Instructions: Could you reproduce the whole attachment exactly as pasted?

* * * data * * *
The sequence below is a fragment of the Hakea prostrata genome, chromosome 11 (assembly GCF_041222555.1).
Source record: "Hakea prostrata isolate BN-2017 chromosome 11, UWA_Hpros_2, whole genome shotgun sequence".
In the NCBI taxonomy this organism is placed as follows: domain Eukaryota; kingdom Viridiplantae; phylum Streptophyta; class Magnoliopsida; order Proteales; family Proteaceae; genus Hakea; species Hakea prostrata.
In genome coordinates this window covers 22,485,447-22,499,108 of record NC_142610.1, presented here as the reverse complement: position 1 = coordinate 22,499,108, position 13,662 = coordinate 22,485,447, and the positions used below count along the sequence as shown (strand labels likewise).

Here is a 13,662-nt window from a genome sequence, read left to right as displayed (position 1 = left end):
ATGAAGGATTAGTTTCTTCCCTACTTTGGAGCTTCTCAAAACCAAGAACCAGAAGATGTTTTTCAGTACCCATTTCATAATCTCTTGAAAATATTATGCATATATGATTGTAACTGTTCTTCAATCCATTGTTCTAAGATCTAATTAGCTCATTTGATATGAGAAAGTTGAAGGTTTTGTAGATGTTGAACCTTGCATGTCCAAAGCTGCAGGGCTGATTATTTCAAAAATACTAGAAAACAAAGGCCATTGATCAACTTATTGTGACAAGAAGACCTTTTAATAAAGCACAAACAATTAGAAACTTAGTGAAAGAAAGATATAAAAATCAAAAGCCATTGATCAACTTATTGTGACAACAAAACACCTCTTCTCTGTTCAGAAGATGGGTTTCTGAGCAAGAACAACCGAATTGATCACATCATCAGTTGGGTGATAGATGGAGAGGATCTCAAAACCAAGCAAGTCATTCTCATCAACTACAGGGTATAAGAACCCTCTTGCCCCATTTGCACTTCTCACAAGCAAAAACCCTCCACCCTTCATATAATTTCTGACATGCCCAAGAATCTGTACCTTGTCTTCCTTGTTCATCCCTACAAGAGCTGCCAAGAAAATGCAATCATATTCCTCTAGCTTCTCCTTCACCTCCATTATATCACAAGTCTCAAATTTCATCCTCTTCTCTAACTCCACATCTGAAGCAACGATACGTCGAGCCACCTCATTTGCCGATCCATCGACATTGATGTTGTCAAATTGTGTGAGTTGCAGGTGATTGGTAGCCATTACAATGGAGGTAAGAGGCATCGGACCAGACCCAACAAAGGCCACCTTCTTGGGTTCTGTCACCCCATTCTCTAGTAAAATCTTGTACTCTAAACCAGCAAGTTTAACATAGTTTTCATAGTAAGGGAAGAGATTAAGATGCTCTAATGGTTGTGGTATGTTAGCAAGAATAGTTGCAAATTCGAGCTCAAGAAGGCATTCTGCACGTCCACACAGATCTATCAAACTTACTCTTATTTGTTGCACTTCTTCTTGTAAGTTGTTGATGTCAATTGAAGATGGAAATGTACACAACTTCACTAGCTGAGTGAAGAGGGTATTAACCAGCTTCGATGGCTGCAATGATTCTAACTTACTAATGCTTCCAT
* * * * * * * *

The sequence below is a fragment of the Hakea prostrata genome, chromosome 11 (assembly GCF_041222555.1).
Source record: "Hakea prostrata isolate BN-2017 chromosome 11, UWA_Hpros_2, whole genome shotgun sequence".
In the NCBI taxonomy this organism is placed as follows: domain Eukaryota; kingdom Viridiplantae; phylum Streptophyta; class Magnoliopsida; order Proteales; family Proteaceae; genus Hakea; species Hakea prostrata.
In genome coordinates this window covers 22,485,447-22,499,108 of record NC_142610.1, presented here as the reverse complement: position 1 = coordinate 22,499,108, position 13,662 = coordinate 22,485,447, and the positions used below count along the sequence as shown (strand labels likewise).

Here is a 13,662-nt window from a genome sequence, read left to right as displayed (position 1 = left end):
ATGAAGGATTAGTTTCTTCCCTACTTTGGAGCTTCTCAAAACCAAGAACCAGAAGATGTTTTTCAGTACCCATTTCATAATCTCTTGAAAATATTATGCATATATGATTGTAACTGTTCTTCAATCCATTGTTCTAAGATCTAATTAGCTCATTTGATATGAGAAAGTTGAAGGTTTTGTAGATGTTGAACCTTGCATGTCCAAAGCTGCAGGGCTGATTATTTCAAAAATACTAGAAAACAAAGGCCATTGATCAACTTATTGTGACAAGAAGACCTTTTAATAAAGCACAAACAATTAGAAACTTAGTGAAAGAAAGATATAAAAATCAAAAGCCATTGATCAACTTATTGTGACAACAAAACACCTCTTCTCTGTTCAGAAGATGGGTTTCTGAGCAAGAACAACCGAATTGATCACATCATCAGTTGGGTGATAGATGGAGAGGATCTCAAAACCAAGCAAGTCATTCTCATCAACTACAGGGTATAAGAACCCTCTTGCCCCATTTGCACTTCTCACAAGCAAAAACCCTCCACCCTTCATATAATTTCTGACATGCCCAAGAATCTGTACCTTGTCTTCCTTGTTCATCCCTACAAGAGCTGCCAAGAAAATGCAATCATATTCCTCTAGCTTCTCCTTCACCTCCATTATATCACAAGTCTCAAATTTCATCCTCTTCTCTAACTCCACATCTGAAGCAACGATACGTCGAGCCACCTCATTTGCCGATCCATCGACATTGATGTTGTCAAATTGTGTGAGTTGCAGGTGATTGGTAGCCATTACAATGGAGGTAAGAGGCATCGGACCAGACCCAACAAAGGCCACCTTCTTGGGTTCTGTCACCCCATTCTCTAGTAAAATCTTGTACTCTAAACCAGCAAGTTTAACATAGTTTTCATAGTAAGGGAAGAGATTAAGATGCTCTAATGGTTGTGGTATGTTAGCAAGAATAGTTGCAAATTCGAGCTCAAGAAGGCATTCTGCACGTCCACACAGATCTATCAAACTTACTCTTATTTGTTGCACTTCTTCTTGTAAGTTGTTGATGTCAATTGAAGATGGAAATGTACACAACTTCACTAGCTGAGTGAAGAGGGTATTAACCAGCTTCGATGGCTGCAATGATTCTAACTTACTAATGCTTCCAT